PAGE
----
These socks are knitted toe-up and use a simple cast on and long circular needles (I am using the magic loop method to knit these babies! The pattern for the top of the sock is simple. Since I am knitting the largest size, I added four of the pattern stitches on either side of the cable pattern. The directions weren’t clear on this so I made an executive decision. I’m not sure what I would do if I was knitting the medium size … but this time I am not. The wonderful world of Ravelry.com has allowed me to send a message straight to the inbox of the wonderful designer, however. I am awaiting her reply to make sure I did the right thing … and to find out how to adjust the pattern for the medium-sized pattern since it is my intention to knit those for myself next!

My hands get tired since the fabric is so dense but I made good headway – Here is my progress …

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Gone knitting!

WIPS Wrestling – Ravellenics 2016

imageRavelry has a wonderful knitting challenge during the Olympics and I’ve chosen to be on the “WIPS Wrestling” team and challenge myself to finish several projects during the Olympic Games. I’m proud to say that I have challenged myself to finish, and have finished  four projects so far.

Rustling Leaves Beret

Rustling Leaves Beret

I had a commission to make a lace hat for a customer. Her hat was begun just before the Olympics started. I knit Rustling Leaves Beret by Alana Dakos. It’s a fun knit and pret quick to knit up as well. My customer bought Cascade Yarns Heritage Sock yarn in a navy color. Now, all knitters worth their salt know that dark colors (particularly black but any dark color) are difficult to see your stitches. The biggest challenge for me with this hat was counting, or more specifically, dividing stitches. You begin the hat casting in stitches and I used DPNs. Needless to say, I divided wrong the first time and came up with 30 stitches short. It was going to be a very small hat! The hat is delivered and my customer has requested another hat just like it but in a little brighter blue! I blocked the hat, as directed, on a dinner plate and it was just gorgeous!

Drachenfels - times two

Drachenfels – times two

I also finished my Drachenfels Shawl. I really enjoyed knitting this shawl. I had chosen yarn based on a sample that I saw knitted up at the Maine Fiber Frolic in June. Green is not usually a color I knit with but I loved the three colors together. Drachenfels is by Melanie Berg and is a slightly “off kilter” triangular shawl knit in garter stitch with an Icord bind off. I knit mine with a dark gray, a medium blue and a deep apple green. I loved knitting it and I love e finished result. The sport-weight yarn makes it a quick knit and the shawl is a good size! Two other women in my Froday class are/have knitted this shawl and it’s really fun to see the results in different colors.

Number 2 Pencil Socks

Number 2 Pencil Socks

The wonderful and fun Number 2 Pencil socks are also finished. This was yarn that I waited for for what seemed like forever because the first shipment was lost or stolen in transit. When I finally did get it, it went immediately into my stash to be used as encouragement for me – encouraging me to finish some other projects. It was a very fun project and I can’t wait until it’s cooler and I can actually wear them! The yarn is hand-dyed by Yarn Enabler (she has an Etsy shop). I had seen in on Susan B. anderson’s blog or Facebook page  and it was a total impulse buy but totally worth it  I bought the pattern from Yarn Enabler, too though truth be told, I only partially followed it  I used a heal flap heel rather than a FLK – but I’ll attempt the Fish Lips Kiss heel another time for fun!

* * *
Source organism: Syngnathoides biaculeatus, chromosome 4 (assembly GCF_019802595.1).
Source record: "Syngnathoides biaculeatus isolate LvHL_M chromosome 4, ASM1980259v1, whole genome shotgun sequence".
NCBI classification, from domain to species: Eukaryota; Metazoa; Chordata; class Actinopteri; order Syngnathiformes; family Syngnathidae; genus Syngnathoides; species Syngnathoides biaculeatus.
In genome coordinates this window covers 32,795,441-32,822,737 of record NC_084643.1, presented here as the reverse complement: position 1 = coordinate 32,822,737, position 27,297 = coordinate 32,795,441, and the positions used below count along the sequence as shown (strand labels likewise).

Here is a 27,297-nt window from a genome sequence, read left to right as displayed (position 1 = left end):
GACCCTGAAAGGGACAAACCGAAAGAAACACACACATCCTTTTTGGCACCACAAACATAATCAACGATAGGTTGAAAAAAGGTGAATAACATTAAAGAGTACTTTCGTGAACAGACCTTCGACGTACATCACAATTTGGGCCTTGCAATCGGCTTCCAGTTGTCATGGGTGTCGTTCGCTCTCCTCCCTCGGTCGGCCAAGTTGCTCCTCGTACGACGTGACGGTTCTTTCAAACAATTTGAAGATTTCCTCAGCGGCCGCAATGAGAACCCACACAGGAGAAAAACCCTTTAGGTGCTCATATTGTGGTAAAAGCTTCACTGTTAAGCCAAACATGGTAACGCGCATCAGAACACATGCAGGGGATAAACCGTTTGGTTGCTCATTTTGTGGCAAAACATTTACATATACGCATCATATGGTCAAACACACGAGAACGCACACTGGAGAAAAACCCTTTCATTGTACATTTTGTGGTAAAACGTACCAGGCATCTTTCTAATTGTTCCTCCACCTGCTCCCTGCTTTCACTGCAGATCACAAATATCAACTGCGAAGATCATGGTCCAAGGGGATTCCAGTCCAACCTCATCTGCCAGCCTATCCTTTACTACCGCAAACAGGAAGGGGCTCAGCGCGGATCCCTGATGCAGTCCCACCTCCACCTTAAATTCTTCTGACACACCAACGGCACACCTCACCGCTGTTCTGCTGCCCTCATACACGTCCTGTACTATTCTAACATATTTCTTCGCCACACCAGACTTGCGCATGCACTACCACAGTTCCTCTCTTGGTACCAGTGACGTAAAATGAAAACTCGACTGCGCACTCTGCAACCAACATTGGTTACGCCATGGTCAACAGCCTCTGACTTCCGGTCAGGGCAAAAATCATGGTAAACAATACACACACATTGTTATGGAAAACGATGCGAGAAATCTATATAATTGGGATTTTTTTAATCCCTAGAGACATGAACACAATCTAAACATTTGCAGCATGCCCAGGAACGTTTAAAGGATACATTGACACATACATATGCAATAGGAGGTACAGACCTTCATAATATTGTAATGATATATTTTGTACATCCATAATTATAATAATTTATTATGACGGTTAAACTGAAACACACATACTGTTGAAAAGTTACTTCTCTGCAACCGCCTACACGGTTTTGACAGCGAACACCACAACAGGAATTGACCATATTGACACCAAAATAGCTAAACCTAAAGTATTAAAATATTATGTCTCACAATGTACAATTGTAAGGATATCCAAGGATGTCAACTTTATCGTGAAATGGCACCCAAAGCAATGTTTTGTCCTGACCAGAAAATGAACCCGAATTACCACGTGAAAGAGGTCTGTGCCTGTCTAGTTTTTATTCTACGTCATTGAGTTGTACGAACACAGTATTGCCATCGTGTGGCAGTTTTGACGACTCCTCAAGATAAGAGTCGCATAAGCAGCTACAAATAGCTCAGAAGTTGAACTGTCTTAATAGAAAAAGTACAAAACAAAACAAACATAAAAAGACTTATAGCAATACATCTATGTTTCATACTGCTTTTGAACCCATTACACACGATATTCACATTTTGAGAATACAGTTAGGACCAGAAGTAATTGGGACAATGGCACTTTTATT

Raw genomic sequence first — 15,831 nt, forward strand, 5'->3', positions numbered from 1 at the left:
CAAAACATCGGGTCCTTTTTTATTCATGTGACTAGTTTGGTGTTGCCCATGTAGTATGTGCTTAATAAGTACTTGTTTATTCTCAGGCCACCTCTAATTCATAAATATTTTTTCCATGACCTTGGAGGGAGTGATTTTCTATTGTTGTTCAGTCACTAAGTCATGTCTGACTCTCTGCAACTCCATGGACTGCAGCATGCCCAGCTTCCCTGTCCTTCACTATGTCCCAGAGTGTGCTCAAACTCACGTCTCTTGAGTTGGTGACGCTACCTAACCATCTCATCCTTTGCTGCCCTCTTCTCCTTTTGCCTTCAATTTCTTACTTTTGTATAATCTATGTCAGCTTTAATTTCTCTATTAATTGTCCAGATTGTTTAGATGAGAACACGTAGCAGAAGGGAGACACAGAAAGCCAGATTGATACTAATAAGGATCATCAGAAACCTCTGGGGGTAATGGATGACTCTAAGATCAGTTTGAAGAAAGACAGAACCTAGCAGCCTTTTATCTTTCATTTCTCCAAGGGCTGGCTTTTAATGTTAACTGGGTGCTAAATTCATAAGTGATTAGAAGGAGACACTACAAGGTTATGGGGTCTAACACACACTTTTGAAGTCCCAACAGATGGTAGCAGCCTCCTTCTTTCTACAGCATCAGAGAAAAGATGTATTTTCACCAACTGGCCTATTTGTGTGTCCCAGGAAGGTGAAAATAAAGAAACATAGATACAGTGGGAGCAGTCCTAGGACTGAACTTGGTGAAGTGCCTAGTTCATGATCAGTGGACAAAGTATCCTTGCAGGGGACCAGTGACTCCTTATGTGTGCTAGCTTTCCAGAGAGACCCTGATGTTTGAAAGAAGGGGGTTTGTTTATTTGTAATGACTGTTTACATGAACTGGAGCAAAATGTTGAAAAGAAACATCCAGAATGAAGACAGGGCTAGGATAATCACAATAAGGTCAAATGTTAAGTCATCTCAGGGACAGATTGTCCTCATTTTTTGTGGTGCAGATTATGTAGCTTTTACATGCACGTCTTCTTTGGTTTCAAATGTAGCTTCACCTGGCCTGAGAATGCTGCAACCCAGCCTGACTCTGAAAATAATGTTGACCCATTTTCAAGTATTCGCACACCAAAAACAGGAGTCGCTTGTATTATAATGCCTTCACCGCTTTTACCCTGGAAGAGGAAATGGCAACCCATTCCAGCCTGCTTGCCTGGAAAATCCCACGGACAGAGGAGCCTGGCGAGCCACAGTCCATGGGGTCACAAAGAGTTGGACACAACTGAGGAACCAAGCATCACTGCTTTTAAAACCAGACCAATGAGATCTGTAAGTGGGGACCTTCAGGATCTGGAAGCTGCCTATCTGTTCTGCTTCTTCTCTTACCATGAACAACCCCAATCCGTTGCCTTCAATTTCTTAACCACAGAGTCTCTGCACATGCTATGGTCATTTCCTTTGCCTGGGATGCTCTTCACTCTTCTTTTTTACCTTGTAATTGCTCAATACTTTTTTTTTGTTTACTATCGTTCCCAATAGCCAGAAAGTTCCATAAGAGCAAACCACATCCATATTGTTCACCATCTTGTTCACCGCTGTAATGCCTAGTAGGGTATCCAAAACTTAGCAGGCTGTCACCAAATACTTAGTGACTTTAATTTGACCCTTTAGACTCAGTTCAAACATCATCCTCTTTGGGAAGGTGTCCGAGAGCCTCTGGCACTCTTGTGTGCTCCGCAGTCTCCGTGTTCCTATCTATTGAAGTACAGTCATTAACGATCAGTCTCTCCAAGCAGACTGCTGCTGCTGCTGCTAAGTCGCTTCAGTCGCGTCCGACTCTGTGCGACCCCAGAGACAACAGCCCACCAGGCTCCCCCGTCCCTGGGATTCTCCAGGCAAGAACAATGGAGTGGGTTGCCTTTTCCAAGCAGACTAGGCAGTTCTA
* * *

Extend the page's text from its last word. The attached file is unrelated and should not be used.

4 Needle Snowflake Mittens

4 Needle Snowflake Mittens

Last but not least, is the second pair of Snowflake Mittens. This pattern is a very old pattern gifted to me by my friend and colleague Bette. I made myself a pair and this pair is for my friend. I’ll make a third pair for my sister-in-law in Massachusetts. I typically have a rule to never knit two of the same thing. This pattern is an exception and I fully plan to knit it repeatedly! I used Brown Sheep Company’s Lambs Pride Worsted in White Frost and Navy Sailor. I love the contrast in the colors and I love these mittens. I avoided color work for years but this pattern made me begin to think about conquering my fear of color work. I think I have succeeded. My favorite part of these mittens is the pattern on the inside of the thumb. Isn’t that silly?

The only other thing I’d really like to compete is the Aran Sweater that is sitting in a bag in my studio. It’s been swealtering hot the last few days and I could not sit under it. It was too darned hot! Tomorrow I head to the beach in Virginia with my college girls for a few days. Friends for 40 years, we always have a wonderful time together and Virginia Beach is gorgeous for a little R&R. I may choose to drag it with me and try to seam it in air conditioning. I really haven’t decided.

Next another hat will go on the needles.

Gone knitting!